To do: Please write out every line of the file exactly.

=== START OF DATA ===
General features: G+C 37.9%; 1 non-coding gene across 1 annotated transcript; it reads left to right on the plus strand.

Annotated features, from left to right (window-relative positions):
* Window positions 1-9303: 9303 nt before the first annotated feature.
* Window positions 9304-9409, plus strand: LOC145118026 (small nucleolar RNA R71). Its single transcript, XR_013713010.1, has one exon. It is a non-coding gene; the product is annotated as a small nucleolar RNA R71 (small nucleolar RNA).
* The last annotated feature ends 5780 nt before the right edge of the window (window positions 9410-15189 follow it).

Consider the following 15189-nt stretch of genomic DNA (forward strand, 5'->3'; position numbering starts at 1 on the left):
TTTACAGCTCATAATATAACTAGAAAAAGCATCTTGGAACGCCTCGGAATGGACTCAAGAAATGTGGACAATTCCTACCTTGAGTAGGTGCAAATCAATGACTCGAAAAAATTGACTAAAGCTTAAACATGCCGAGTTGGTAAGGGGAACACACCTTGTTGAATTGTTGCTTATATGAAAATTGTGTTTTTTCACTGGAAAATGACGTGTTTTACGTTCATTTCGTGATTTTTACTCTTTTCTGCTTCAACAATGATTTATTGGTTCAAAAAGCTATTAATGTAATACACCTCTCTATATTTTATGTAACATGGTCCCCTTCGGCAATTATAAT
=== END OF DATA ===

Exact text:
General features: G+C 37.9%; 1 non-coding gene across 1 annotated transcript; it reads left to right on the plus strand.

Annotated features, from left to right (window-relative positions):
* Window positions 1-9303: 9303 nt before the first annotated feature.
* Window positions 9304-9409, plus strand: LOC145118026 (small nucleolar RNA R71). Its single transcript, XR_013713010.1, has one exon. It is a non-coding gene; the product is annotated as a small nucleolar RNA R71 (small nucleolar RNA).
* The last annotated feature ends 5780 nt before the right edge of the window (window positions 9410-15189 follow it).

Consider the following 15189-nt stretch of genomic DNA (forward strand, 5'->3'; position numbering starts at 1 on the left):
TTTACAGCTCATAATATAACTAGAAAAAGCATCTTGGAACGCCTCGGAATGGACTCAAGAAATGTGGACAATTCCTACCTTGAGTAGGTGCAAATCAATGACTCGAAAAAATTGACTAAAGCTTAAACATGCCGAGTTGGTAAGGGGAACACACCTTGTTGAATTGTTGCTTATATGAAAATTGTGTTTTTTCACTGGAAAATGACGTGTTTTACGTTCATTTCGTGATTTTTACTCTTTTCTGCTTCAACAATGATTTATTGGTTCAAAAAGCTATTAATGTAATACACCTCTCTATATTTTATGTAACATGGTCCCCTTCGGCAATTATAAT